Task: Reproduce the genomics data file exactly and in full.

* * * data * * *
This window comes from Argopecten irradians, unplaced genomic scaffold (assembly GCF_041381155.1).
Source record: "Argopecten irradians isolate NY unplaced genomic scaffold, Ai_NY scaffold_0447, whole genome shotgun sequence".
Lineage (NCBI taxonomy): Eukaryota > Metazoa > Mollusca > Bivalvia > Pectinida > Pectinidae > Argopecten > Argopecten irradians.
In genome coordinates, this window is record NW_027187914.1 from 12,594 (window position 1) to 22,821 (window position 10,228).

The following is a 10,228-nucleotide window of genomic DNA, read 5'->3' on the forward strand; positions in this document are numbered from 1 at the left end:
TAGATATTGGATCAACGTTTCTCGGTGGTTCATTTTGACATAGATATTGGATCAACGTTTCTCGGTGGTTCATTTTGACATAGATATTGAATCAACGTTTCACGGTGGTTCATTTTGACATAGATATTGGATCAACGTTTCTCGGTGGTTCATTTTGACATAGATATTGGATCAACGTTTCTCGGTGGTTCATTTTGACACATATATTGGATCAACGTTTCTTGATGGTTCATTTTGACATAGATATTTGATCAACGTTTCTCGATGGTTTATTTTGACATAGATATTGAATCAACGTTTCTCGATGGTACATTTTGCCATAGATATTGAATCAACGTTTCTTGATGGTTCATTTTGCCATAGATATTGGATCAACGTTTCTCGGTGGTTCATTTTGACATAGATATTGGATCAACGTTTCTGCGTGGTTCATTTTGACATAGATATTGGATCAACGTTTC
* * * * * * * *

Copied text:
This window comes from Argopecten irradians, unplaced genomic scaffold (assembly GCF_041381155.1).
Source record: "Argopecten irradians isolate NY unplaced genomic scaffold, Ai_NY scaffold_0447, whole genome shotgun sequence".
Lineage (NCBI taxonomy): Eukaryota > Metazoa > Mollusca > Bivalvia > Pectinida > Pectinidae > Argopecten > Argopecten irradians.
In genome coordinates, this window is record NW_027187914.1 from 12,594 (window position 1) to 22,821 (window position 10,228).

The following is a 10,228-nucleotide window of genomic DNA, read 5'->3' on the forward strand; positions in this document are numbered from 1 at the left end:
TAGATATTGGATCAACGTTTCTCGGTGGTTCATTTTGACATAGATATTGGATCAACGTTTCTCGGTGGTTCATTTTGACATAGATATTGAATCAACGTTTCACGGTGGTTCATTTTGACATAGATATTGGATCAACGTTTCTCGGTGGTTCATTTTGACATAGATATTGGATCAACGTTTCTCGGTGGTTCATTTTGACACATATATTGGATCAACGTTTCTTGATGGTTCATTTTGACATAGATATTTGATCAACGTTTCTCGATGGTTTATTTTGACATAGATATTGAATCAACGTTTCTCGATGGTACATTTTGCCATAGATATTGAATCAACGTTTCTTGATGGTTCATTTTGCCATAGATATTGGATCAACGTTTCTCGGTGGTTCATTTTGACATAGATATTGGATCAACGTTTCTGCGTGGTTCATTTTGACATAGATATTGGATCAACGTTTC